Archive

Posts Tagged ‘JavaScript’

Insert multiple oData records with a single post

6 February 2011 Leave a comment

A few months ago I was playing around with some user interface ideas. I used the jQuery sortable which will save to my oData service after the user had made a change. This caused multiple posts to the database, depending on the amount of items added, removed or reordered should the user navigate away before it was all completed.
After some searching I found a way around this which I decided to play around with again today for a project I will be doing soon. The idea is to combine all the updates/inserts into a sequence and then submit it in a single post. This will make it a lot quicker and also have a lot less code to display a single message when all the updates are complete.

This post will not go into much detail about getting the whole lot set up, so here is what you need already set up:

  • ASP.NET website building and running
  • WCF Data Service set up to return values when queried through the browser
  • MS AJAX Toolkit (Had to download the source to get all the .js libraries I needed)

For the sake of not struggling I copied all the files from the .\MS Ajax\SampleWebSites\AjaxClientWebSite\Scripts\MicrosoftAjax folder into my website’s Scripts folder and referenced only Start.debug.js (or Start.js for release). This takes care of loading all the rest of the required libraries.

My data service was called TestDataService.svc with a single table containing two columns since this was just the bare minimum to get my head around it again.

In my html page I have the following code to load, display and insert data.

    
    
        // We require this library
        Sys.require([Sys.components.dataView, Sys.components.openDataContext, Sys.components.openDataServiceProxy]);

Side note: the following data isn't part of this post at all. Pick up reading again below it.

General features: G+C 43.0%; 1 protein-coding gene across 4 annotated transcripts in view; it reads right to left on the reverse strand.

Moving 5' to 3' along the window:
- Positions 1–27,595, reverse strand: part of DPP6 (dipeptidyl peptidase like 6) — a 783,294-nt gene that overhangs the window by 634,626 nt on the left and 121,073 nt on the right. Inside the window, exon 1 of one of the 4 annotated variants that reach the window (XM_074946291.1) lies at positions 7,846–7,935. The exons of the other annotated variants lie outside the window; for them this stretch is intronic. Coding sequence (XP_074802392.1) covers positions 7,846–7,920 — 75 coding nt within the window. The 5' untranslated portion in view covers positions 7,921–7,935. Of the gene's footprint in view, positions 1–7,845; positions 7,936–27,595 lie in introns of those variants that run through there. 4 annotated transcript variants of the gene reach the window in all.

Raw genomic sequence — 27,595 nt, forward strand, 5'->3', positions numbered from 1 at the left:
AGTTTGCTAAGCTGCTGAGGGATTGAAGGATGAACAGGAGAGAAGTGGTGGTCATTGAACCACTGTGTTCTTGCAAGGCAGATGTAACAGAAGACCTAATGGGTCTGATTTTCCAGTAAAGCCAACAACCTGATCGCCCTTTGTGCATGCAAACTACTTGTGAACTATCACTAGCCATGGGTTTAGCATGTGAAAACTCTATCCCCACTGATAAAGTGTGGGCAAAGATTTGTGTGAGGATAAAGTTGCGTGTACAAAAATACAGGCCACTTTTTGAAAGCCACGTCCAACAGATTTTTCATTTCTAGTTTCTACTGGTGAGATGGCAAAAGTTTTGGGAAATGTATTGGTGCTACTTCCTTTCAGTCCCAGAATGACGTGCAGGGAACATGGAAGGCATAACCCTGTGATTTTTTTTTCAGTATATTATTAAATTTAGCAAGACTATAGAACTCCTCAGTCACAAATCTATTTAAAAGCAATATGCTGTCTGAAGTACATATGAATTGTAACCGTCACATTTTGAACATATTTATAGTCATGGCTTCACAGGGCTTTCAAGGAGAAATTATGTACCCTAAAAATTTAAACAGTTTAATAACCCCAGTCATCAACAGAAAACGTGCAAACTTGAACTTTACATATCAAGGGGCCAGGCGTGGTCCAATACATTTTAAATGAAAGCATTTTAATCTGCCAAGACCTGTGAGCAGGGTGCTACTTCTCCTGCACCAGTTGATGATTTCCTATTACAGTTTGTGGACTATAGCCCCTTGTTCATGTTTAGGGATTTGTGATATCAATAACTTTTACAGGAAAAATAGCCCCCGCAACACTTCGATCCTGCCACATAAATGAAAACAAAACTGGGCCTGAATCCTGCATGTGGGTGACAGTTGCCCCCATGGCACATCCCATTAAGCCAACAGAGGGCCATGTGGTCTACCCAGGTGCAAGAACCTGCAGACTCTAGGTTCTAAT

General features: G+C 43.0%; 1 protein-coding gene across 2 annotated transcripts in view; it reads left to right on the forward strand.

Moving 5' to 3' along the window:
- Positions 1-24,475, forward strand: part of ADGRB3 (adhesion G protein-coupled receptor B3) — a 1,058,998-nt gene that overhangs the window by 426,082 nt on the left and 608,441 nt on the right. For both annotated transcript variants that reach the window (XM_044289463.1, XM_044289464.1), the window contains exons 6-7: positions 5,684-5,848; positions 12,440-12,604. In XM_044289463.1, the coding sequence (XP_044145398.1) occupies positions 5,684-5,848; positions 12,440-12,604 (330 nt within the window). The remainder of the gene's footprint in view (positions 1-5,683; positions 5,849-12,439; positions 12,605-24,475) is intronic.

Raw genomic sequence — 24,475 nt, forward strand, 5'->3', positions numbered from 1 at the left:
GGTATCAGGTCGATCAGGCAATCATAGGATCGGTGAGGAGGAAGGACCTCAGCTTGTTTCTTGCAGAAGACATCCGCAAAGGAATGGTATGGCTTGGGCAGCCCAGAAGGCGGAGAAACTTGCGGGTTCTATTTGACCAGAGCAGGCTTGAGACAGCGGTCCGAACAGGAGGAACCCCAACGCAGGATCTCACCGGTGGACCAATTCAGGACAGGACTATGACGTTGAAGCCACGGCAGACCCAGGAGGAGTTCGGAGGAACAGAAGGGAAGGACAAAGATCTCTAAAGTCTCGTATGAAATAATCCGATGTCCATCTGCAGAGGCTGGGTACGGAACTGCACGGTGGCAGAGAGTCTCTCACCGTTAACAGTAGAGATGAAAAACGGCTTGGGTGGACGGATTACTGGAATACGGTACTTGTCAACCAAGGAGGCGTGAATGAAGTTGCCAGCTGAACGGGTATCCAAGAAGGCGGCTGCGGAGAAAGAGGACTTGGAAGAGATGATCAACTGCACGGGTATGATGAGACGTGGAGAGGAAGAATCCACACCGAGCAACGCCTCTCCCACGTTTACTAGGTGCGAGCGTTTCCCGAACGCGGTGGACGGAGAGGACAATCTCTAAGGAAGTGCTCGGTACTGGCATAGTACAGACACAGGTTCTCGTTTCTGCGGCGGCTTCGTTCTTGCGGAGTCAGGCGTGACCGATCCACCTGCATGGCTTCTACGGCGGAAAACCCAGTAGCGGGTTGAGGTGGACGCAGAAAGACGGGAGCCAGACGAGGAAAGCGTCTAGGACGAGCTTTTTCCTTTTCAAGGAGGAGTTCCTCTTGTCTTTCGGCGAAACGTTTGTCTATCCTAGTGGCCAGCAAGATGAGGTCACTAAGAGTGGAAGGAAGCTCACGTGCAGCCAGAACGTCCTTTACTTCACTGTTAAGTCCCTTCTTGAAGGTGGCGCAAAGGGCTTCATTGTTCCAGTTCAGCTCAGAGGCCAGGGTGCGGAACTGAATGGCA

// A reference to our service
        var exampleService;

        // Page loaded and DOM ready
        Sys.onReady(function () {
            // Create the proxy to our data service
            exampleService = new Sys.Data.OpenDataServiceProxy("/TestDataService.svc");
            // Load the data from the service
            loadData();
        });

        function loadData() {
            // Query the service
            exampleService.query("/testTables", cbSuccess, cbFailure);
        }

        // Success callback for the loadData query
        function cbSuccess(result, context, operation, userContext) {
            // Clear the list
            $("#dbData").children().remove();
            // Add all the items from the database/service to the list
            $.each(result, function (index, row) {
                $("#dbData").append("<li>" + row.name + ": " + row.value + "</li>");
            });
        }

        // Failure callback for the loadData query
        function cbFailure() {
            alert("Error contacting service");
        }

        // Insert multiple recors into the database using a single post
        function insertMultiple() {
            // Sequence action for inserting data
            var actionSequence = exampleService.createActionSequence();
            // Creating 3 records
            for (var i = 0; i &lt; 3; i++) {
                var tmpData = {
                    name: "Sequence" + i, // Column name for the table
                    value: "" + i // Column name for the table
                };
                // Add the freshly create item to the sequence for testTable
                actionSequence.addInsertAction(tmpData, "/testTables");
            }
            // Execute the sequence